Transitional Justice Mechanisms
National Trials: In June 2011, ex-President Ben Ali was tried in absentia for theft, and sentenced to 35 years in prison. In June 2012, he was sentenced by a military tribunal, again in absentia, to life in prison over the killing of protesters in the 2011 revolution.
The trial also involved other top members of his regime, who got sentences of between 1 and 20 years. Some were also acquitted. Ben Ali is in exile in Saudi Arabia, which refuses to extradite him.
Although human rights groups welcomed the trial, they also raised concerns. For example Human Rights Watch, which observed the trial of Ben Ali and others for killing protesters during Tunisia’s 2010-2011 uprising, said that its assessment of the case “identifies positive aspects of the proceedings but concludes that legal flaws left the tribunal ill-equipped to identify those who carried out the killings and to address the culpability of high-ranking officials. It further emphasizes that such cases should in the future be heard before a civilian rather than a military court. It says that while international law does not strictly prohibit trials in absentia, Ben Ali, who was sentenced to life in prison, is entitled to a new trial if he returns to Tunisia”.
Truth and Dignity Commission (created June 2014, ongoing)
The Truth and Dignity Commission (TDC or Instance Vérité et Dignité, IVD, in French) was set up in June 2014 under the Transitional Justice Law of December 15. It is mandated to investigate gross human rights violations committed between July 1, 1955, and December 15, 2013, and “make up for the harm done to the victims”. The Commission started work in December 2014.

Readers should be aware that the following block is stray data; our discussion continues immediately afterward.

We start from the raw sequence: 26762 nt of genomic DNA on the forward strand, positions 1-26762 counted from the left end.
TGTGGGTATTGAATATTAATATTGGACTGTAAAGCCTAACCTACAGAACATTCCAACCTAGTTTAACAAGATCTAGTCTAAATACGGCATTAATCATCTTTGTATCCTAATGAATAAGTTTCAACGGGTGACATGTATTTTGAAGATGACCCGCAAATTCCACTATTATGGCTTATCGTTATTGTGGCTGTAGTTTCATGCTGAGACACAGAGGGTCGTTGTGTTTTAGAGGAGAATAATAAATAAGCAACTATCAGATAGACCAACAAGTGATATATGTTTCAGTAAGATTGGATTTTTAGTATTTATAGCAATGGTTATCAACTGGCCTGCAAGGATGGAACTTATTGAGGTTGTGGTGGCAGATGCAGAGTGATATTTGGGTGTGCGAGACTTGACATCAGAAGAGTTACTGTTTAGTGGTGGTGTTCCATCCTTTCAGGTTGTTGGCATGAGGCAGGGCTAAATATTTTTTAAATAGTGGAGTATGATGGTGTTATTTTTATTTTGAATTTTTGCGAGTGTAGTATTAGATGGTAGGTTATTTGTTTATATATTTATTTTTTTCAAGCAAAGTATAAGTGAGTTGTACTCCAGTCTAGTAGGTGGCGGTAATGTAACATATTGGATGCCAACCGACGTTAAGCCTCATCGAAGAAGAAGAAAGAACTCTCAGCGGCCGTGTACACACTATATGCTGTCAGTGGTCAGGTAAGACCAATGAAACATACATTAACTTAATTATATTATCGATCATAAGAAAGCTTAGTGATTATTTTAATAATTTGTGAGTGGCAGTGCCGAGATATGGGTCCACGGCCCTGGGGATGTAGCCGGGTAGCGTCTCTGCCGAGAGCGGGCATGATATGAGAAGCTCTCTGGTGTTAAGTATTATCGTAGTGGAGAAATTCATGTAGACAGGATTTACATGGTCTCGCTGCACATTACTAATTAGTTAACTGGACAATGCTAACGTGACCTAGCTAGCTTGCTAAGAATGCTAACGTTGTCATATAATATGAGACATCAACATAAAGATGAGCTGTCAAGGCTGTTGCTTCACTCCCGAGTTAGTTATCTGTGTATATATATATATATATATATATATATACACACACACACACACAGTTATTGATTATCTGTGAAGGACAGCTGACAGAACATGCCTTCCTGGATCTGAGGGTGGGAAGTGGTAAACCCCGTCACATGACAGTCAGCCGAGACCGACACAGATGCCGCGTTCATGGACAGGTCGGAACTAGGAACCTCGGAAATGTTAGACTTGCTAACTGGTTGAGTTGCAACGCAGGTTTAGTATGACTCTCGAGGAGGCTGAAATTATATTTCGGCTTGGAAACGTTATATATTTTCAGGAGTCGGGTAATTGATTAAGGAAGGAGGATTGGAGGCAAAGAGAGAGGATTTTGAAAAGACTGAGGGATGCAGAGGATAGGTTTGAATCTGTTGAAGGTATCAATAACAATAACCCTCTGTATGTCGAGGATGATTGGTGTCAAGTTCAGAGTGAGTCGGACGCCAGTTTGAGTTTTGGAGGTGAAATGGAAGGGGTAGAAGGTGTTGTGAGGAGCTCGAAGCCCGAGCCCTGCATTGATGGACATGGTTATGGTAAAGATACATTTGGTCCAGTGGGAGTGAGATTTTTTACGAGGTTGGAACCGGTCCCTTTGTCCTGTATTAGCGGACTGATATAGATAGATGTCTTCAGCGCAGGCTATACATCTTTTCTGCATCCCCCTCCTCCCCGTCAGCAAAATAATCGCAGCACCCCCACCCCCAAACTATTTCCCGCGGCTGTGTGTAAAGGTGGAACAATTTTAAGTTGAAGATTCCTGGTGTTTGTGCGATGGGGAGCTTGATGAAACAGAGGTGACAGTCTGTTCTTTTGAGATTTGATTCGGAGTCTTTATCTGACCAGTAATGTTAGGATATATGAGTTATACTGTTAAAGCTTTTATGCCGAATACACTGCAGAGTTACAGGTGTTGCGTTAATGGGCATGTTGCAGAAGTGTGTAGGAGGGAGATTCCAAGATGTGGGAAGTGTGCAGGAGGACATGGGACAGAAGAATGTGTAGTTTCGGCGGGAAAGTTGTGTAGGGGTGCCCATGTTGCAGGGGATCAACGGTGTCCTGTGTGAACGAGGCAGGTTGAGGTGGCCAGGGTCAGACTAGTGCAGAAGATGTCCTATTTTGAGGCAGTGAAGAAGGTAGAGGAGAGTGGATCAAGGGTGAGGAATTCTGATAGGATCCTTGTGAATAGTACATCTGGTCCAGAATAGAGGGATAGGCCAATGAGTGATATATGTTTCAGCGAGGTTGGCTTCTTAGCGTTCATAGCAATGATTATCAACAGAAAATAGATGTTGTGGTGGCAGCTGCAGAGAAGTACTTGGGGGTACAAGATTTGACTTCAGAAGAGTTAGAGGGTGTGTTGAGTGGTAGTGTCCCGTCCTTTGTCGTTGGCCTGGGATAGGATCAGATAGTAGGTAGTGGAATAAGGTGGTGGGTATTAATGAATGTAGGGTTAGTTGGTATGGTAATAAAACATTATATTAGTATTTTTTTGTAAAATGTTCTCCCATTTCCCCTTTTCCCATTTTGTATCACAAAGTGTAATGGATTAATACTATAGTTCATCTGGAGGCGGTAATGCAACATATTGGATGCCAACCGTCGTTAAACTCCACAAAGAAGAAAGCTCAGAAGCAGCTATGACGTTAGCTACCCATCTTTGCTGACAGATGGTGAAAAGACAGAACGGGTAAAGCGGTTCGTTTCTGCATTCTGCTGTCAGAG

Its mandate covers “serious or systematic abuse of any human rights carried out by State agencies, groups, individuals on behalf of or under the protection of such State agencies,” according to the Transitional Justice Law. It also includes “all serious or systematic abuses against any human right carried out by organized groups”. Such human rights abuses include premeditated murder; rape and any form of sexual violence; torture; forced disappearance; and death penalty without fair trial guarantees.
The Commission will serve a term of 4 years, renewable for one year. It has 15 Commissioners, and is chaired by a woman, journalist and human rights activist Sihem Bensedrine.
According to the New York-based International Center for Transitional Justice (ICTJ), “the commissioners were carefully selected to represent various groups in Tunisian society, including human rights and victims associations, and those from judicial, transitional justice, and financial backgrounds”. However, some critics within Tunisian society doubt whether it will be truly impartial or say its powers are too wide.
The TDC will also play an important role in drawing up a reparations programme. It will determine the criteria for reparations to victims. The Transitional Justice Law also provides for the creation of a Fund for the Dignity and Rehabilitation for Victims of Tyranny.